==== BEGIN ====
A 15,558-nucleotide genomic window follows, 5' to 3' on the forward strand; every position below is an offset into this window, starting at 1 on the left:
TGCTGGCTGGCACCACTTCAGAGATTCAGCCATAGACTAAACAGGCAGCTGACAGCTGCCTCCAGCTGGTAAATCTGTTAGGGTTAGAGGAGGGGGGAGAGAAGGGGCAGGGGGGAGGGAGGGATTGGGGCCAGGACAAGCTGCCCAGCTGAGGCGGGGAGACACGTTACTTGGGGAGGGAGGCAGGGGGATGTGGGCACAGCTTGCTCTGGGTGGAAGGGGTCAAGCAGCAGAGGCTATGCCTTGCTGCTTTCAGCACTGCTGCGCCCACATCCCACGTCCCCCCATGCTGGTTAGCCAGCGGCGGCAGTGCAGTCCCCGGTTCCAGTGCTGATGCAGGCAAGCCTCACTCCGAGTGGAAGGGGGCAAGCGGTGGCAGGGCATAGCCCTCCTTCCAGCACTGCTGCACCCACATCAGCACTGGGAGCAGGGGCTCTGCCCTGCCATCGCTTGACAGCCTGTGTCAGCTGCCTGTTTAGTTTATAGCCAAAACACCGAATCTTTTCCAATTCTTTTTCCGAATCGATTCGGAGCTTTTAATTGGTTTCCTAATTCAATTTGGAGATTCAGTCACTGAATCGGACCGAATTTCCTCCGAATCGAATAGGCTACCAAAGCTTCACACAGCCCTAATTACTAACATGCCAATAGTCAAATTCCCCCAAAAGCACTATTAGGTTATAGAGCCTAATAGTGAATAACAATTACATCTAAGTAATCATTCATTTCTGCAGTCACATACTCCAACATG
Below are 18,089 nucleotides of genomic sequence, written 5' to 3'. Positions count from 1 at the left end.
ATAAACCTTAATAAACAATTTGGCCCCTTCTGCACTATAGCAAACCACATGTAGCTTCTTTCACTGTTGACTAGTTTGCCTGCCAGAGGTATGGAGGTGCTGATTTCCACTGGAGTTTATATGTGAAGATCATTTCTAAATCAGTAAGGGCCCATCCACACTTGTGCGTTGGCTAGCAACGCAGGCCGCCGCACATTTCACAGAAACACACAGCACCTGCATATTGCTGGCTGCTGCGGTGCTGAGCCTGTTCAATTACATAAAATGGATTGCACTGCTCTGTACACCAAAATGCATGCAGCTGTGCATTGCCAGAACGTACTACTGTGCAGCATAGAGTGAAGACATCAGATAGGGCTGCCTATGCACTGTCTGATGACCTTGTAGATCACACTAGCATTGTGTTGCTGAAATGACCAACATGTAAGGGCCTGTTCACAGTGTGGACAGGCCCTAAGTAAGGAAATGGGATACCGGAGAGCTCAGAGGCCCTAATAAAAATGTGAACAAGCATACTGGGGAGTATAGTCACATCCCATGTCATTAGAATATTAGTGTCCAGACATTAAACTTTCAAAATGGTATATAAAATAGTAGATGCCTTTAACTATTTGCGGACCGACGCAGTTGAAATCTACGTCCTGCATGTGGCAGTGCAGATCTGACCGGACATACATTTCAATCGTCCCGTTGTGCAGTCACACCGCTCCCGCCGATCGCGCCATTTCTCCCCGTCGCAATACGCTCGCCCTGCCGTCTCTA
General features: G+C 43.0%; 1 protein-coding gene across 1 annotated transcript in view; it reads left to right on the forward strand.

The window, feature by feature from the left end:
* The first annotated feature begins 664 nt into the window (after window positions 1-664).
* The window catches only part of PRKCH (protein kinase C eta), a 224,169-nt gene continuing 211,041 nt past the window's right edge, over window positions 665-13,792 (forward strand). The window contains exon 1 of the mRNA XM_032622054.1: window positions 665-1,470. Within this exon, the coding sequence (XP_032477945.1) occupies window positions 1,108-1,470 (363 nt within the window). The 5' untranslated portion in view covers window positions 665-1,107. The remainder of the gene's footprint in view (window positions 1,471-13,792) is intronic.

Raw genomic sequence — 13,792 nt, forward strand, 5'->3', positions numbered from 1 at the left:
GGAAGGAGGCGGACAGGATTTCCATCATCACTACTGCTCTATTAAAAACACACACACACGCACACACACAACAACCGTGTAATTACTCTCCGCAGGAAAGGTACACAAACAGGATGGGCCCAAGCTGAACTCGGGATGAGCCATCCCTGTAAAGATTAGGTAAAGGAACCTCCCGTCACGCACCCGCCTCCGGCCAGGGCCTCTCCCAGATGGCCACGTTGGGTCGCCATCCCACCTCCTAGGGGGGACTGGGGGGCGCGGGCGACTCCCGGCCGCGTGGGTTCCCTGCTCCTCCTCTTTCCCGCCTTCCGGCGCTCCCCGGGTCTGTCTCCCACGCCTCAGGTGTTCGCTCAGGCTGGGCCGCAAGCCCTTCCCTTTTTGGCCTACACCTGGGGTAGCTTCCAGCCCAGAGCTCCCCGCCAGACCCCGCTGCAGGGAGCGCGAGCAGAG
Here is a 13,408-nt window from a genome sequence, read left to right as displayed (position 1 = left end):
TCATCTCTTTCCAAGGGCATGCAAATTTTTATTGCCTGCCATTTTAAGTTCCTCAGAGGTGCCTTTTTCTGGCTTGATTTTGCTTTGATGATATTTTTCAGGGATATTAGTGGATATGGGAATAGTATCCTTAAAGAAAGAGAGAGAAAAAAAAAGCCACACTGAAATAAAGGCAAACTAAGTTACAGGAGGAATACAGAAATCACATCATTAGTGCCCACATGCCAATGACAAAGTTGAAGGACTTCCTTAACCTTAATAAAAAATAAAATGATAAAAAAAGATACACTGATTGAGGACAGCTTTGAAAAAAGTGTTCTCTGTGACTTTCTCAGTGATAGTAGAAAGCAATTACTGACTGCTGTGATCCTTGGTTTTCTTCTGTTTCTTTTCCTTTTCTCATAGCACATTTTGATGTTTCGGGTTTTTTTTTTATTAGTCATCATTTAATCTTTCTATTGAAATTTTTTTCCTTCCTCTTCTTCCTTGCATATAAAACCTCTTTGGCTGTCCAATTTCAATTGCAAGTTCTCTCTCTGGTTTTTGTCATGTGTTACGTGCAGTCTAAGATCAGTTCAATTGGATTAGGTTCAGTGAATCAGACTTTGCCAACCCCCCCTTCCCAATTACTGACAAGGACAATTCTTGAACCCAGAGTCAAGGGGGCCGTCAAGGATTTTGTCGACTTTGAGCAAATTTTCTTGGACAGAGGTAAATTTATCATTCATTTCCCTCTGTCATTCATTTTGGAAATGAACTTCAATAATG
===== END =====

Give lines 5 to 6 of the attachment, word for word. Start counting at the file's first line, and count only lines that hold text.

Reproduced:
General features: G+C 43.0%; 1 protein-coding gene across 1 annotated transcript in view; it reads left to right on the forward strand.

The window, feature by feature from the left end: